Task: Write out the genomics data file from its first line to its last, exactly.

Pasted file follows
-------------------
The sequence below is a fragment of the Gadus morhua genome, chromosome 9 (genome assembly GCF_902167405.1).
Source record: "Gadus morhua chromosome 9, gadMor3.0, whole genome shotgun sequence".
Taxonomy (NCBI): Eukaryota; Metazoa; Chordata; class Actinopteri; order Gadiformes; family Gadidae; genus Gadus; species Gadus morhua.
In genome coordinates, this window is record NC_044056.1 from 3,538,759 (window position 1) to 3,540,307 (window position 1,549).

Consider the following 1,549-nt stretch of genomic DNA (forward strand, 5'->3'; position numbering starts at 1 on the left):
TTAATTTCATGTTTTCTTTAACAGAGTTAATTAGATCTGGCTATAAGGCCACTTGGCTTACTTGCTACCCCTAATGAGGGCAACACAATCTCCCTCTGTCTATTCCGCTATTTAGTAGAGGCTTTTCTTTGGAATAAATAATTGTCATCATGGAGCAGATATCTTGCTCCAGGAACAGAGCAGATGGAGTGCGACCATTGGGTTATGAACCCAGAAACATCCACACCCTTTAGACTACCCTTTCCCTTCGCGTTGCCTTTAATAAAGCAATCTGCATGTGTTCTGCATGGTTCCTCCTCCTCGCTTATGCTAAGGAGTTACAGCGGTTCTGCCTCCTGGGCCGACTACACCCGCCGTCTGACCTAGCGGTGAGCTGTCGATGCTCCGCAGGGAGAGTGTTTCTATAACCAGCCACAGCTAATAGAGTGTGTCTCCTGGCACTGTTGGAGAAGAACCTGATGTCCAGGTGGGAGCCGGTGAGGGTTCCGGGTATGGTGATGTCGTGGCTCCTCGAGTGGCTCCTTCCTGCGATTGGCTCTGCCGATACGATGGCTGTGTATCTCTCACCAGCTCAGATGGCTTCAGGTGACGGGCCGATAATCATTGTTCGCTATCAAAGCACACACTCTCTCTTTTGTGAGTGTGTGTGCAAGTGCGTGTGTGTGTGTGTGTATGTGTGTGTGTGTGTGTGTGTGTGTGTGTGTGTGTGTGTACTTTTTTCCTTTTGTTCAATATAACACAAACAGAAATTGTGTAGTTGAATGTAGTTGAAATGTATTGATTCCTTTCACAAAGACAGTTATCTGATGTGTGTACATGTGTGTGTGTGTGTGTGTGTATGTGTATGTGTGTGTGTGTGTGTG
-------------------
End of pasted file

The sequence below is a fragment of the Gadus morhua genome, chromosome 9 (genome assembly GCF_902167405.1).
Source record: "Gadus morhua chromosome 9, gadMor3.0, whole genome shotgun sequence".
Taxonomy (NCBI): Eukaryota; Metazoa; Chordata; class Actinopteri; order Gadiformes; family Gadidae; genus Gadus; species Gadus morhua.
In genome coordinates, this window is record NC_044056.1 from 3,538,759 (window position 1) to 3,540,307 (window position 1,549).

Consider the following 1,549-nt stretch of genomic DNA (forward strand, 5'->3'; position numbering starts at 1 on the left):
TTAATTTCATGTTTTCTTTAACAGAGTTAATTAGATCTGGCTATAAGGCCACTTGGCTTACTTGCTACCCCTAATGAGGGCAACACAATCTCCCTCTGTCTATTCCGCTATTTAGTAGAGGCTTTTCTTTGGAATAAATAATTGTCATCATGGAGCAGATATCTTGCTCCAGGAACAGAGCAGATGGAGTGCGACCATTGGGTTATGAACCCAGAAACATCCACACCCTTTAGACTACCCTTTCCCTTCGCGTTGCCTTTAATAAAGCAATCTGCATGTGTTCTGCATGGTTCCTCCTCCTCGCTTATGCTAAGGAGTTACAGCGGTTCTGCCTCCTGGGCCGACTACACCCGCCGTCTGACCTAGCGGTGAGCTGTCGATGCTCCGCAGGGAGAGTGTTTCTATAACCAGCCACAGCTAATAGAGTGTGTCTCCTGGCACTGTTGGAGAAGAACCTGATGTCCAGGTGGGAGCCGGTGAGGGTTCCGGGTATGGTGATGTCGTGGCTCCTCGAGTGGCTCCTTCCTGCGATTGGCTCTGCCGATACGATGGCTGTGTATCTCTCACCAGCTCAGATGGCTTCAGGTGACGGGCCGATAATCATTGTTCGCTATCAAAGCACACACTCTCTCTTTTGTGAGTGTGTGTGCAAGTGCGTGTGTGTGTGTGTGTATGTGTGTGTGTGTGTGTGTGTGTGTGTGTGTGTGTGTGTACTTTTTTCCTTTTGTTCAATATAACACAAACAGAAATTGTGTAGTTGAATGTAGTTGAAATGTATTGATTCCTTTCACAAAGACAGTTATCTGATGTGTGTACATGTGTGTGTGTGTGTGTGTGTATGTGTATGTGTGTGTGTGTGTGTG